Our Senior School team also had a great season, as we were undefeated in Zone 12 league play. In the semifinals versus Faith Academy, we won by a score of 6-0, taking us to the finals. We were more evenly matched against Linden Christian School in the finals, but, after a well-played game, we brought home the Zone 12 championship banner.

    Congratulations to both teams, and many thanks to our dedicated coaches!

    Read More
  • Grade 12 computer science students, including Mia Battad (second from right), completed a 2019 cyberdefense challenge.

    MIA BATTAD '19 AWARDED LARGEST CANADIAN STEM SCHOLARSHIP

    By Jennifer Pawluk, Communications Specialist

    Congratulations to Mia Battad, Class of 2019, who has been selected to receive an $80,000 Schulich Leader Scholarship to begin studies in Computer Science at University of Manitoba this fall.

    The Alumnae Prefect was nominated by Mrs. Jennifer McDonald, University Guidance Advisor, for her outstanding academic and co-curricular achievements.

    "Mia demonstrates the boundless capabilities of women leading the STEM fields," says Mrs. McDonald. "She has volunteered in Junior School classrooms to assist students as they explore physics and simple machines with confidence. With the Middle & Senior School robotics clubs, she has applied her knowledge and mentored teams as they develop their skills."

    "Mia empowers the younger girls to defy expectations and to feel as confident as she does in pursuing her passions and interests," adds Dr. Patricia Mitchler, who teaches physics.

    Mia, a Balmoral Hall School lifer, is the second Nominee to win a Schulich Leader Scholarship at Balmoral Hall School. Ella Thomson, Class of 2013, received a Schulich Leader Scholarship to study Electrical Engineering at University of Manitoba. Ella recently completed her Master of Science in Electrical Engineering at Stanford University, where she continues to pursue her Ph.D. as a third-year doctoral student.

    "Schulich Leader Scholarships are the largest STEM scholarships in Canada. With 50 outstanding students selected in Canada each year it is all but guaranteed that this group represents the best and brightest Canada has to offer. These students will make great contributions to society, both on a national and global scale. With their university expenses covered, they can focus their time on their studies, research projects, extracurriculars, and entrepreneurial ventures. They are the next generation of technology innovators," says program founder Seymour Schulich.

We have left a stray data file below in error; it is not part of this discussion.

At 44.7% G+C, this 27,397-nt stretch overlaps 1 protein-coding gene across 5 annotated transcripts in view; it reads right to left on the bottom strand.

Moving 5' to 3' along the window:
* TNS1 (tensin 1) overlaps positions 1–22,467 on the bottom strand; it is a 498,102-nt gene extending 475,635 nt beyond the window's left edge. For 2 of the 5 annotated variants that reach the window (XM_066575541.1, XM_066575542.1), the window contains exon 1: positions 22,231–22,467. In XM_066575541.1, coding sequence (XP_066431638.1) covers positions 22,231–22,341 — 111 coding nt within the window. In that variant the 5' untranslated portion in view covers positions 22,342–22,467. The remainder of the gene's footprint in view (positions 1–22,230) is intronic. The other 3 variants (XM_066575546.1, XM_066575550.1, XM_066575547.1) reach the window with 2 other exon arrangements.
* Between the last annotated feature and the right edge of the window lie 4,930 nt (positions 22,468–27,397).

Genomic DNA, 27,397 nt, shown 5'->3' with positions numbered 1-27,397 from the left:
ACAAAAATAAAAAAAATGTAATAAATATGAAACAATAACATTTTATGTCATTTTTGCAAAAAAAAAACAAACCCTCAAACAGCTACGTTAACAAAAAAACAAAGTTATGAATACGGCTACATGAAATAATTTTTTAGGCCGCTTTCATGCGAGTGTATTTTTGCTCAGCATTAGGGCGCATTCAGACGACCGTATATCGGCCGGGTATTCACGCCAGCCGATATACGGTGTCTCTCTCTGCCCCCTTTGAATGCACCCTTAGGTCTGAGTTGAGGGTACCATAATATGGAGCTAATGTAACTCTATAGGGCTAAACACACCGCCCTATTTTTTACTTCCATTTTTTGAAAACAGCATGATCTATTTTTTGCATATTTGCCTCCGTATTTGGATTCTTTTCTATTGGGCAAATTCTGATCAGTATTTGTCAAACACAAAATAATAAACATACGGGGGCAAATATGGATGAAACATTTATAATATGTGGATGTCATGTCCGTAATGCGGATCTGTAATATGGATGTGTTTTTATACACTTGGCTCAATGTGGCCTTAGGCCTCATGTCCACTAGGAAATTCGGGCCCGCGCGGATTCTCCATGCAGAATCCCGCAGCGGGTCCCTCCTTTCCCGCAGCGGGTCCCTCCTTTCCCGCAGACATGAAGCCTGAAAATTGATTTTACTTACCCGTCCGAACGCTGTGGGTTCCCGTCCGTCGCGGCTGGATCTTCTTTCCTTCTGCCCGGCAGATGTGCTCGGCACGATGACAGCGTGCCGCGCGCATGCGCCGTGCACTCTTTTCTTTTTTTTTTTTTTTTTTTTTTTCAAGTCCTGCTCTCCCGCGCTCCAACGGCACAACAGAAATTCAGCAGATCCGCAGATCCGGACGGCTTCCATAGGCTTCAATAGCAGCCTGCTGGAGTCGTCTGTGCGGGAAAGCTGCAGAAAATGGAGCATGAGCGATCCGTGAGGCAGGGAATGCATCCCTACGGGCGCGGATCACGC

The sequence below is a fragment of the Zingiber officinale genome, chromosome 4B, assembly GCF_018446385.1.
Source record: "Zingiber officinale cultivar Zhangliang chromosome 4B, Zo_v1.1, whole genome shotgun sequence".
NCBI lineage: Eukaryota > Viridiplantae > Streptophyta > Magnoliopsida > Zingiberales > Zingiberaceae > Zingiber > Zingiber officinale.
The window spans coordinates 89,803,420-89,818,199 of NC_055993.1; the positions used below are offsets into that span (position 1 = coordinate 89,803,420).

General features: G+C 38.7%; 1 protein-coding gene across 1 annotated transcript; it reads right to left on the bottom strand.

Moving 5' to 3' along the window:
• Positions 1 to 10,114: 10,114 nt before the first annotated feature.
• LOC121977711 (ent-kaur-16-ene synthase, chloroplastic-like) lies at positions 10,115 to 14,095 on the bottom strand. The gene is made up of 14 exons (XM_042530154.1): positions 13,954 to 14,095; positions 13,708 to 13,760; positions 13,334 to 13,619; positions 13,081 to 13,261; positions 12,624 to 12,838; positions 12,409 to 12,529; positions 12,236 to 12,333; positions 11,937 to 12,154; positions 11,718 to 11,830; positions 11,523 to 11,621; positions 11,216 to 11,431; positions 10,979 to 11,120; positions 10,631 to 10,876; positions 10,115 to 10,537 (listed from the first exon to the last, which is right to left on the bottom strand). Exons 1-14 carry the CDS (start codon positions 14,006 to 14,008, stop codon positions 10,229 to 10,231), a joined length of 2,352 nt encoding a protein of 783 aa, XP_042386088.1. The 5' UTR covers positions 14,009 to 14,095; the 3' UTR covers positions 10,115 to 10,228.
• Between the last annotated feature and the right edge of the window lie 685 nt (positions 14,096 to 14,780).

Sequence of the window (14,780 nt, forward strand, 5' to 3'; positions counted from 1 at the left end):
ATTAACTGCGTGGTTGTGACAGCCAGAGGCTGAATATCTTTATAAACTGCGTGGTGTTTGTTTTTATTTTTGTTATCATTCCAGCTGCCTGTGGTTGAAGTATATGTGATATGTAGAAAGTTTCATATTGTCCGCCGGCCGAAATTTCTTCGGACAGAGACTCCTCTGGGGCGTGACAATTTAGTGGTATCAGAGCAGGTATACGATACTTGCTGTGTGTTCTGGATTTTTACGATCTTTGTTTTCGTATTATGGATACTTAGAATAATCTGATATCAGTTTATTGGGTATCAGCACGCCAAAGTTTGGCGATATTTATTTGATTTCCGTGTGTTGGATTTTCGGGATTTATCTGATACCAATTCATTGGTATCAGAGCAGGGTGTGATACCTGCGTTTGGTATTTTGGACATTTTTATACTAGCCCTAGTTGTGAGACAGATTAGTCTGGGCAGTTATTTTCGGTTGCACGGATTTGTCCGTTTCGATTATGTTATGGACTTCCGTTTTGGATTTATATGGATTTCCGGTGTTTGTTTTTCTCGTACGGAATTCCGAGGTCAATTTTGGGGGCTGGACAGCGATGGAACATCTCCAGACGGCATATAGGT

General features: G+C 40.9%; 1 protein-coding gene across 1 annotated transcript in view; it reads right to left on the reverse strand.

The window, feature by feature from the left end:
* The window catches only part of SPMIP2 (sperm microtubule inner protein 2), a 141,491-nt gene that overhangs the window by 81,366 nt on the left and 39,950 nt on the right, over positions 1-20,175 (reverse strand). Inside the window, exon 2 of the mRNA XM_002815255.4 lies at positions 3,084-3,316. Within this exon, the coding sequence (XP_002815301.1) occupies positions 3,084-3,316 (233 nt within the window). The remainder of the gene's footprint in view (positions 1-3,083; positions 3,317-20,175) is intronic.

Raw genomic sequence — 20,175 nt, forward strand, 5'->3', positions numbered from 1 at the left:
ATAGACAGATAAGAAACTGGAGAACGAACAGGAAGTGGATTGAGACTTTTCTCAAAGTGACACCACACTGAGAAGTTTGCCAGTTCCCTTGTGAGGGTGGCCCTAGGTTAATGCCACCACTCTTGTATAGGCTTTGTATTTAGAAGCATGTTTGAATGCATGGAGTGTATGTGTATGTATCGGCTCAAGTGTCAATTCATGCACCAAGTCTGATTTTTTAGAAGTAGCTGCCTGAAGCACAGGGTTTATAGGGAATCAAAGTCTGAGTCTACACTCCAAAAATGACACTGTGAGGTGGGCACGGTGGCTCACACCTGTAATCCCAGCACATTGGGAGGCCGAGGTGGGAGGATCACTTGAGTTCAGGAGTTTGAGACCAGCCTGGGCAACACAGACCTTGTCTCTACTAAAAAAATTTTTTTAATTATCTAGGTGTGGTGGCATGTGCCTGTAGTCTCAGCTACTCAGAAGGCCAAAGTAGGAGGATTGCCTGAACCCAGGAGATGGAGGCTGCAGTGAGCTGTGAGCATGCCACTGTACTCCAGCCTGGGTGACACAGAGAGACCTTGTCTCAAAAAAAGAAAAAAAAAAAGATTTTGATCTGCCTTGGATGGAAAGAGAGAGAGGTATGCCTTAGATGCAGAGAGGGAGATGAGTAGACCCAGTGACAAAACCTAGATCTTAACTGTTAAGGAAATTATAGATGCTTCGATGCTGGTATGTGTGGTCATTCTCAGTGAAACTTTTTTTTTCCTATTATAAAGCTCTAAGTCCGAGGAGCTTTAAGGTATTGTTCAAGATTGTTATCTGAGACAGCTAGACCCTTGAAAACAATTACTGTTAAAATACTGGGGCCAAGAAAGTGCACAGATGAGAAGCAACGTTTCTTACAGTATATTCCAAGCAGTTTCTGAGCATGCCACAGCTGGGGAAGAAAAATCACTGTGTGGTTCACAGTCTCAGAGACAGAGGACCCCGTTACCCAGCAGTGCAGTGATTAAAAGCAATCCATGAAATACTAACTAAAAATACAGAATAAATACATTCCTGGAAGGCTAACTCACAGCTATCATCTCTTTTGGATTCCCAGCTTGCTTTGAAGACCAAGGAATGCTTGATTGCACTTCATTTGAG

Read More
  • Megan & Katia, Junior Public Speaking Nationals, May 2019

    JUNIOR PUBLIC SPEAKING NATIONALS MORE THAN JUST A DREAM

    By Megan Burns & Katia Djomo Wongep, Grade 8

    Recently, we had the honour of representing Balmoral Hall School and Manitoba at Junior Public Speaking Nationals in Vancouver.
     
    The road to Nationals was challenging and quite a journey. It began with an in-school audition to become members of the Balmoral Hall team at the provincial public speaking tournament, where Megan went on to place fourth in persuasive speaking, while Katia placed sixth in persuasive speaking. Megan placed 10th overall at Manitoba's Junior Douglas Campbell Public Speaking Competition. Everyone supported one another, achieving personal successes, and it was a great disappointment that more students were unable to move on to the next level of competition, Nationals.

    We, along with eight other students from Manitoba, competed at Nationals in Vancouver from May 9–13, 2019.
     
    There was a wide variety of schools from Manitoba and the other provinces represented, giving us opportunities to create stronger bonds with people from across Canada. At Nationals there are four categories, including interpretive reading (i.e. solo acting), persuasive speaking, impromptu speaking, and debate. With each round of competition, we found ourselves becoming more confident, learning the differences in the types of pieces and styles used by other provinces, while also bonding with the other competitors who were all sharing the same feelings of nervousness.